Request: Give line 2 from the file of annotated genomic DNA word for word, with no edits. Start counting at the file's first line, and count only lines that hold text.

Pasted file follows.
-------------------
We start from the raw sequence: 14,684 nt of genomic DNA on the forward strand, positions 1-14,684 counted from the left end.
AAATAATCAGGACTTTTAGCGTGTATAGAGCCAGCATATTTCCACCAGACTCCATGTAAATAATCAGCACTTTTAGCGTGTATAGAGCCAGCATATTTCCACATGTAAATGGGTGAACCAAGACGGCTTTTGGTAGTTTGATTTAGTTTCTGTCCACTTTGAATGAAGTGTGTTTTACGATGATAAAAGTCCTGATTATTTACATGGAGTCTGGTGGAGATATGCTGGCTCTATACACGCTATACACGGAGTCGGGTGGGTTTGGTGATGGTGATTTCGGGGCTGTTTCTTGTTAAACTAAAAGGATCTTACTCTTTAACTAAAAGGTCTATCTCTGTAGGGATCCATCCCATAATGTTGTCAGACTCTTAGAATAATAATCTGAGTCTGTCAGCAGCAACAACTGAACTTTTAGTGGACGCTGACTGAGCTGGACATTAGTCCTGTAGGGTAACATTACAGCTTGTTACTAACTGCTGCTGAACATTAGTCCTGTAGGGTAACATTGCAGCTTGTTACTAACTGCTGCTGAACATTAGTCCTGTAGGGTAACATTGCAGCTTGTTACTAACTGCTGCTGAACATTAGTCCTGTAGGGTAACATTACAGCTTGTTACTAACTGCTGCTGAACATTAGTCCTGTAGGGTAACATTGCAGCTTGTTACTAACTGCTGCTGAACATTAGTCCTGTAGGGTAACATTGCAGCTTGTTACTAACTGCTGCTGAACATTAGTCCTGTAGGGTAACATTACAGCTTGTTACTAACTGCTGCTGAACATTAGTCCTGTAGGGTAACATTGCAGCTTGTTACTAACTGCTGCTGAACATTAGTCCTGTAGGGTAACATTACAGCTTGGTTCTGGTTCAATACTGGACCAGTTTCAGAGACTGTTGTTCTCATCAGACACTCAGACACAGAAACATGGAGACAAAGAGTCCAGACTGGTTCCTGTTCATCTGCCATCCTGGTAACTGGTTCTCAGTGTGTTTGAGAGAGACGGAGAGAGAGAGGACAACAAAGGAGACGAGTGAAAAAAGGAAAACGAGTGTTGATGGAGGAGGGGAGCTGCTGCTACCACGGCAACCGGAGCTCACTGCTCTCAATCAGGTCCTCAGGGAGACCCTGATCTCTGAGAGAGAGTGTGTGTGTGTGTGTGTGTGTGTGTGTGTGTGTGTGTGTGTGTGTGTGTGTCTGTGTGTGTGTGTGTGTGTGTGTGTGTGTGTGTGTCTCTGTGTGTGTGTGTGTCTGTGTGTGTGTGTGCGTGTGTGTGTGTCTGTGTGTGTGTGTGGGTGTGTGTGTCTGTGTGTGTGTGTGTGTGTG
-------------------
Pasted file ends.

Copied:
AAATAATCAGGACTTTTAGCGTGTATAGAGCCAGCATATTTCCACCAGACTCCATGTAAATAATCAGCACTTTTAGCGTGTATAGAGCCAGCATATTTCCACATGTAAATGGGTGAACCAAGACGGCTTTTGGTAGTTTGATTTAGTTTCTGTCCACTTTGAATGAAGTGTGTTTTACGATGATAAAAGTCCTGATTATTTACATGGAGTCTGGTGGAGATATGCTGGCTCTATACACGCTATACACGGAGTCGGGTGGGTTTGGTGATGGTGATTTCGGGGCTGTTTCTTGTTAAACTAAAAGGATCTTACTCTTTAACTAAAAGGTCTATCTCTGTAGGGATCCATCCCATAATGTTGTCAGACTCTTAGAATAATAATCTGAGTCTGTCAGCAGCAACAACTGAACTTTTAGTGGACGCTGACTGAGCTGGACATTAGTCCTGTAGGGTAACATTACAGCTTGTTACTAACTGCTGCTGAACATTAGTCCTGTAGGGTAACATTGCAGCTTGTTACTAACTGCTGCTGAACATTAGTCCTGTAGGGTAACATTGCAGCTTGTTACTAACTGCTGCTGAACATTAGTCCTGTAGGGTAACATTACAGCTTGTTACTAACTGCTGCTGAACATTAGTCCTGTAGGGTAACATTGCAGCTTGTTACTAACTGCTGCTGAACATTAGTCCTGTAGGGTAACATTGCAGCTTGTTACTAACTGCTGCTGAACATTAGTCCTGTAGGGTAACATTACAGCTTGTTACTAACTGCTGCTGAACATTAGTCCTGTAGGGTAACATTGCAGCTTGTTACTAACTGCTGCTGAACATTAGTCCTGTAGGGTAACATTACAGCTTGGTTCTGGTTCAATACTGGACCAGTTTCAGAGACTGTTGTTCTCATCAGACACTCAGACACAGAAACATGGAGACAAAGAGTCCAGACTGGTTCCTGTTCATCTGCCATCCTGGTAACTGGTTCTCAGTGTGTTTGAGAGAGACGGAGAGAGAGAGGACAACAAAGGAGACGAGTGAAAAAAGGAAAACGAGTGTTGATGGAGGAGGGGAGCTGCTGCTACCACGGCAACCGGAGCTCACTGCTCTCAATCAGGTCCTCAGGGAGACCCTGATCTCTGAGAGAGAGTGTGTGTGTGTGTGTGTGTGTGTGTGTGTGTGTGTGTGTGTGTGTGTGTGTCTGTGTGTGTGTGTGTGTGTGTGTGTGTGTGTGTGTCTCTGTGTGTGTGTGTGTCTGTGTGTGTGTGTGCGTGTGTGTGTGTCTGTGTGTGTGTGTGGGTGTGTGTGTCTGTGTGTGTGTGTGTGTGTG